The greatness of Symphony of the Night may be timeless.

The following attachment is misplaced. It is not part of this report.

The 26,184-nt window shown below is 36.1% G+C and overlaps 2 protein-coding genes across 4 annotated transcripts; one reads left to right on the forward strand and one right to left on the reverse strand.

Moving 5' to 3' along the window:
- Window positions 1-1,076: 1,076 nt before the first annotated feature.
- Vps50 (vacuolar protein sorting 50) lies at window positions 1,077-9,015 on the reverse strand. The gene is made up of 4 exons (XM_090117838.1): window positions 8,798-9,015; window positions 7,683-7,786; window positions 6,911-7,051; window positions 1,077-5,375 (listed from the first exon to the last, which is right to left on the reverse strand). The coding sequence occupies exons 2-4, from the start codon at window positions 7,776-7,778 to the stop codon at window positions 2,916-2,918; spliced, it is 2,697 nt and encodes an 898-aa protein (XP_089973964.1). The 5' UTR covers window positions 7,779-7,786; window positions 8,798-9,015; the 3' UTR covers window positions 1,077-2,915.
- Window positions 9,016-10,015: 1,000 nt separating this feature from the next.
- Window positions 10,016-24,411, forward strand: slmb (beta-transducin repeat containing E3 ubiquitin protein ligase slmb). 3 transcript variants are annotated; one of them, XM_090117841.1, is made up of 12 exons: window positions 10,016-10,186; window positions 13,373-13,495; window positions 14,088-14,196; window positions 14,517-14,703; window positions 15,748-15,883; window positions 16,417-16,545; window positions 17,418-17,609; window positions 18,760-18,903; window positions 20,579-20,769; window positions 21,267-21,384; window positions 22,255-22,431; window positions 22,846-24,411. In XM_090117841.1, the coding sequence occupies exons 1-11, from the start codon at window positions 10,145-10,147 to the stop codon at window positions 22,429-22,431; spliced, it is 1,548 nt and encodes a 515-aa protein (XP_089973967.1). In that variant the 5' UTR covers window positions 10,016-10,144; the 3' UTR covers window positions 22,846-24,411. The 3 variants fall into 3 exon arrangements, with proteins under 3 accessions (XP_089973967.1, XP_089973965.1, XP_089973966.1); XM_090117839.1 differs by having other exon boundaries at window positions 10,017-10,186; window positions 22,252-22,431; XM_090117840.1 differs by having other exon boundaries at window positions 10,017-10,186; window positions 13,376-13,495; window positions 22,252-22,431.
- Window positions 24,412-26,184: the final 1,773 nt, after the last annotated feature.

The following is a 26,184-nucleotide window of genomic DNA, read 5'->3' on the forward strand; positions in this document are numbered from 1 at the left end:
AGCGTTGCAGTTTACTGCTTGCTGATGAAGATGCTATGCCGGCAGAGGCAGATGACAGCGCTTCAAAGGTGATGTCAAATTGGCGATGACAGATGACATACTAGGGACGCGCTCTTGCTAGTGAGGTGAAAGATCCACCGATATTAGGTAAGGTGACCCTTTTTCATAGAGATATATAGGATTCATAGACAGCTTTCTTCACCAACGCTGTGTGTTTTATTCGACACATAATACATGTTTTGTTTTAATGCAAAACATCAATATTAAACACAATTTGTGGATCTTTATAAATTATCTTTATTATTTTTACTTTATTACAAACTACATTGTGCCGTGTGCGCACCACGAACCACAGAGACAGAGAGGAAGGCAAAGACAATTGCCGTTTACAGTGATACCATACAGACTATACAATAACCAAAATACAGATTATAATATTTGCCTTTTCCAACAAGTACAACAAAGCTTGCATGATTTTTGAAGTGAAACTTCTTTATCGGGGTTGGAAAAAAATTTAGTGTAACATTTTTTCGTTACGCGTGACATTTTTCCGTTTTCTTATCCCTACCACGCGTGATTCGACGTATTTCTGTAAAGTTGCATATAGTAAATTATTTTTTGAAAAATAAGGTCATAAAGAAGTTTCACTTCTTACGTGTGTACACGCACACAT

In Symphony of the Night you play as Alucard, the half-human, half-vampire son of Count Dracula who steps up to destroy his father's castle when, for some strange reason, no member of the Belmont clan ventures forth to do it. As you explore the castle, you'll level up, becoming more and more powerful as you fight on, and you'll find all kinds of nifty armor, weapons and other items. Of course, these are very common conventions, and the fundamental gameplay of Symphony will be instantly familiar for anyone who has ever played a 2D side-scrolling adventure game, but the way all the various elements are handled here is just about perfect. There's something immensely satisfying about the rate at which you level up, encountering increasingly more powerful enemies as you progress into new areas of the castle, but also enjoying the ability to decimate foes who gave you a hard time early on. And the different weapons and other items you find have a very noticeable effect on the gameplay, so discovering better and better stuff in your explorations is consistently exciting. And exploring is exactly what you'll be doing. A large part of the fun in Symphony is searching the castle for entrances to new areas. It's not always clear where you're supposed to go next, which makes finding that next unexplored section all the more satisfying. The castle is vast and has tons of little hidden areas and other surprises. And just about every step of the way is patrolled by all manner of skeletons, zombies, demons and other nasty creepy things. Some of the enemies date back to the first Castlevania, while many of them were original creations for this game, and they're all interesting and memorable. Some of the bosses are still particularly impressive thanks to their sheer size and the creativity of their designs. There's just something amazing about fighting a tentacled monster that's covered in a shell of corpses, y'know? If a game has you spending all your time exploring a castle, the castle had damn well better be an interesting place, and this castle is one of the great locations in video game history. While the game may not be that impressive to look at today from a technical standpoint, there's no denying the amazing degree of ingenuity and art direction that went into designing all the castle's numerous, diverse sections. As impressive as the game is in this regard, the sound is even better. The score has creepy atmospheric pieces, lush orchestral numbers, and dreamlike melodies that are among some of the best music ever composed for a game. There are also some electric guitar bits that seem pretty cheesy by today's standards, though even these are oddly fitting considering that, with his gothic outfit and flowing locks, Alucard would look right at home in an awful rock band. And speaking of cheesy, well, the voice acting in this game pretty much takes the cake in that department, but whether you can't stand it or get an ironic sort of enjoyment out of it, there isn't enough of it to effect the game's overall quality. Symphony of the Night is available on the Xbox Live Marketplace for 800 points, or ten bucks. That's a pretty astounding value. The fundamental excellence of the gameplay, level design, art direction and music that made Symphony of the Night so good when it first came out never go out of style, and the fun this game offers hasn't diminished one bit. This is still one of the very best games ever made.